"Perhaps architectural art has never reached such a degree of magnificence."

These are the words used by Johann Wolfgang Goethe to describe Villa Almerico Capra, also known as La Rotonda. The most famous of the Venetian villas designed by Andrea Palladio, considered the ideal model of its architecture, is a building that has enchanted many, famous and not famous people, but above all it has inspired in the following centuries many buildings scattered around the world. The best known is, without a doubt, the Capitol of Washington, that is, the White House. Let's go back in time and retrace the history of La Rotonda which, since 1994, is also part of the Unesco World Heritage.

We are between 1530 and 1560. In this period it is fashionable among the noble Venetian families to have in their properties in the country residences suitable both to manage closely the activities of their farms and to witness the superiority of the social class. The architect who best embodies the ability to respond to the needs of clients, combining functionality and classic architectural structure and, for this very prolific, is Andrea Palladio. So, when in 1567 the count and prelate Paolo Almerico decided to return, after many years spent in Rome, in his native Vicenza, he turned to the popular architect to have the ideal home for his moments of relaxation and, at the same time, to raise the admiration of his fellow citizens. The place chosen to build is the round top of a small hill near Vicenza, near Monte Berico.

Villa Almerico Capra The famous work of Andrea Palladio who inspired the White House | Image 1
Villa Almerico Capra The famous work of Andrea Palladio who inspired the White House | Image 4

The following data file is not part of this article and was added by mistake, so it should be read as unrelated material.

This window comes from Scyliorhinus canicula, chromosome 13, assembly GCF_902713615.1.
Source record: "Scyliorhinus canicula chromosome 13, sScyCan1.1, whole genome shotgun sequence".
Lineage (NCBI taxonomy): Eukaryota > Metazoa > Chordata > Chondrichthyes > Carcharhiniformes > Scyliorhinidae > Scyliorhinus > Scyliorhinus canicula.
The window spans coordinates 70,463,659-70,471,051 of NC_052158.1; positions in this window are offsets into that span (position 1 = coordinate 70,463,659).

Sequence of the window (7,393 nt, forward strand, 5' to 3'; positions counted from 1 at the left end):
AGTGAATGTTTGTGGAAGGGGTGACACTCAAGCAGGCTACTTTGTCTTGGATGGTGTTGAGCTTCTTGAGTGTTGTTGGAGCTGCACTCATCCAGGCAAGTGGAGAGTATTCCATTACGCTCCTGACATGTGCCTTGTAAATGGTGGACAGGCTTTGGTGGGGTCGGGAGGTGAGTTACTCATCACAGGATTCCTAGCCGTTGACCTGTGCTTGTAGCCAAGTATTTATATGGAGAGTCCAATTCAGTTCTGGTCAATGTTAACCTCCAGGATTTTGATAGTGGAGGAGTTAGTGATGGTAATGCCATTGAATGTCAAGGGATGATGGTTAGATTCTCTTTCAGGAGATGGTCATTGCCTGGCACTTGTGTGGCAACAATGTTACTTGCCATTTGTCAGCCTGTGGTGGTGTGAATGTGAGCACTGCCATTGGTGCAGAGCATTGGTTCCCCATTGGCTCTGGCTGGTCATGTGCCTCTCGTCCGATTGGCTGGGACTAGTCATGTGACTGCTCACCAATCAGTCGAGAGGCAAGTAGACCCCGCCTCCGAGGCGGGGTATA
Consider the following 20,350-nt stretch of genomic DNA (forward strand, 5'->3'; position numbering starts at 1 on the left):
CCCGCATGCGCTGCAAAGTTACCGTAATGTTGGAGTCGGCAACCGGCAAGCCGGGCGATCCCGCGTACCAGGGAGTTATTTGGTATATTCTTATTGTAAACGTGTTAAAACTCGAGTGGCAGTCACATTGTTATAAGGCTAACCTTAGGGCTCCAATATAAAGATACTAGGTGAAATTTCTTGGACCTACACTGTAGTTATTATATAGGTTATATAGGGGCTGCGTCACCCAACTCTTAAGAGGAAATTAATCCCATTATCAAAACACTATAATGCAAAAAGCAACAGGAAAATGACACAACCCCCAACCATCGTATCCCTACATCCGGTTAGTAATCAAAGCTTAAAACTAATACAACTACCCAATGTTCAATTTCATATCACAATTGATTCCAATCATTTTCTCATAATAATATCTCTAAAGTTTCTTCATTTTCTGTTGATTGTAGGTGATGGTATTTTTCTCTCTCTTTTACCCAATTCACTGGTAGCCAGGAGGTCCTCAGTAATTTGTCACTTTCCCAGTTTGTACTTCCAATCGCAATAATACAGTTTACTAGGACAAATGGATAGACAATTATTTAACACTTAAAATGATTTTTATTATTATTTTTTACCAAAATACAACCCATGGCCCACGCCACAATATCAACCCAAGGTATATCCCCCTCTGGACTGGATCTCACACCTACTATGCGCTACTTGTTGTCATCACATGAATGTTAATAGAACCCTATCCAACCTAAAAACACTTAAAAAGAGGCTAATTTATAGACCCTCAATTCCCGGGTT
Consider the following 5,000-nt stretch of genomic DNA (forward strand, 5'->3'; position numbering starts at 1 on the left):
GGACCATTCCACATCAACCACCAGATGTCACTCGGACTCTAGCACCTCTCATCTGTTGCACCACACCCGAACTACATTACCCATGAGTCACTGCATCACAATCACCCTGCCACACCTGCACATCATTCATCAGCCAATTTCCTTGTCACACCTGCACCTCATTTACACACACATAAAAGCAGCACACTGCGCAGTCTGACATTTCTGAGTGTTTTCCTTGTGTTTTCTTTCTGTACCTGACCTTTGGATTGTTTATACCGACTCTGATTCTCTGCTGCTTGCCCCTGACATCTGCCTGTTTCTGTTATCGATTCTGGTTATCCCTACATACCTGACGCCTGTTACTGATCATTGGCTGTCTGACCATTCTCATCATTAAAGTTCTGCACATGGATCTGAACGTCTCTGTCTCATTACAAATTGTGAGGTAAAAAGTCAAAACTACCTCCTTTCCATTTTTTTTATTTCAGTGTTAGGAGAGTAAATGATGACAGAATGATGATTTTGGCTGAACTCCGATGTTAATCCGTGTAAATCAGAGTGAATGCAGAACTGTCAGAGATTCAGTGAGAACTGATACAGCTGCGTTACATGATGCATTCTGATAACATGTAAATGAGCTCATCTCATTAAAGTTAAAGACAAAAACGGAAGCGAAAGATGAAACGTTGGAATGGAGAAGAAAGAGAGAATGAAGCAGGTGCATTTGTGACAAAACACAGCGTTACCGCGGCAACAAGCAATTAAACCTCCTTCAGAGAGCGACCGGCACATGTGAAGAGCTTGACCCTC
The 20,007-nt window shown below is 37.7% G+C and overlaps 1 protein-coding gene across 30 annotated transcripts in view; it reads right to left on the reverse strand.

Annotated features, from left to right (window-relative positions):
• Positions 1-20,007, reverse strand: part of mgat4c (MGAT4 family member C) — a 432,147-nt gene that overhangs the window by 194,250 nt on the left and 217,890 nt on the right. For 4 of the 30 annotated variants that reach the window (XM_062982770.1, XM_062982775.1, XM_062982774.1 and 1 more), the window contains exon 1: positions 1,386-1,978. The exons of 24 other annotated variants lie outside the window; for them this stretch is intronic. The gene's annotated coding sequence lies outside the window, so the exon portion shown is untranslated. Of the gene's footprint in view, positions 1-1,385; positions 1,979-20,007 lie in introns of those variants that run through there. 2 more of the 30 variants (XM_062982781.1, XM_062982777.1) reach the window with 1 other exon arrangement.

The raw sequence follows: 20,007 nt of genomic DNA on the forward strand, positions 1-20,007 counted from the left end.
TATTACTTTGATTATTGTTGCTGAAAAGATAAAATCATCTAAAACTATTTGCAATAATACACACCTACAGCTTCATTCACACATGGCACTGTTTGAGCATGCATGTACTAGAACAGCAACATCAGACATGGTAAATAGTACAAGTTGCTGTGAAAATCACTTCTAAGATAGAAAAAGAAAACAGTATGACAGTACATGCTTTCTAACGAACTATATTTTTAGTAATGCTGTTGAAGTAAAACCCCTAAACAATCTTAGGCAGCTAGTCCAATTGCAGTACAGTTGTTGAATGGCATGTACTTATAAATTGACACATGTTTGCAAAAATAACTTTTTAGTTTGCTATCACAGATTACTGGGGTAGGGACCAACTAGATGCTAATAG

Villa Almerico Capra The famous work of Andrea Palladio who inspired the White House | Image 5
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Villa Almerico Capra The famous work of Andrea Palladio who inspired the White House | Image 10
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Villa Almerico Capra The famous work of Andrea Palladio who inspired the White House | Image 3
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Villa Almerico Capra The famous work of Andrea Palladio who inspired the White House | Image 12

Here, also to better exploit the dominant and semi-isolated position, Palladio designs the construction of a structure from the plant rotated 45 degrees compared to the cardinal points to allow each room a similar sun exposure. Always speaking of the plant it is easy to notice the shape of a cube, surmounted by a dome that recalls that of the Pantheon in Rome and has four identical facades, each with an exastyle ionic pronaos adorned with statues of divinity of classical antiquity, to which it is accessed by going through wide stairways. Each of these four main entrances leads to the central hall conceived in such a way as to give the illusion of outward momentum. The same strong classical and important imprint, which suggests a sense of sacredness, of the exterior is found within.

Villa Almerico Capra The famous work of Andrea Palladio who inspired the White House | Image 11
Villa Almerico Capra The famous work of Andrea Palladio who inspired the White House | Image 8
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Villa Almerico Capra The famous work of Andrea Palladio who inspired the White House | Image 13

Here, in the rooms of the villa, works by masters like Anselmo Canera and Alessandro Maganza and by the French artist Louis Dorigny alternate: frescoes with a religious theme; walls adorned with fake columns painted in trompe-l'oeil and gigantic figures of gods of Greek mythology; elaborated baroque overlays in stucco; putti and discinte female figures with flowers and garlands; elements of illusory architecture like false coffered ceilings populated by Olympic deities. It is not surprising, therefore, that Villa Almerico Capra has become the most emblematic work of Palladio. The architect died before seeing the finished building. The same unfortunate fate of the commissioning duke, which is why the structure passed first to the Capra brothers and then to the Valmarana family.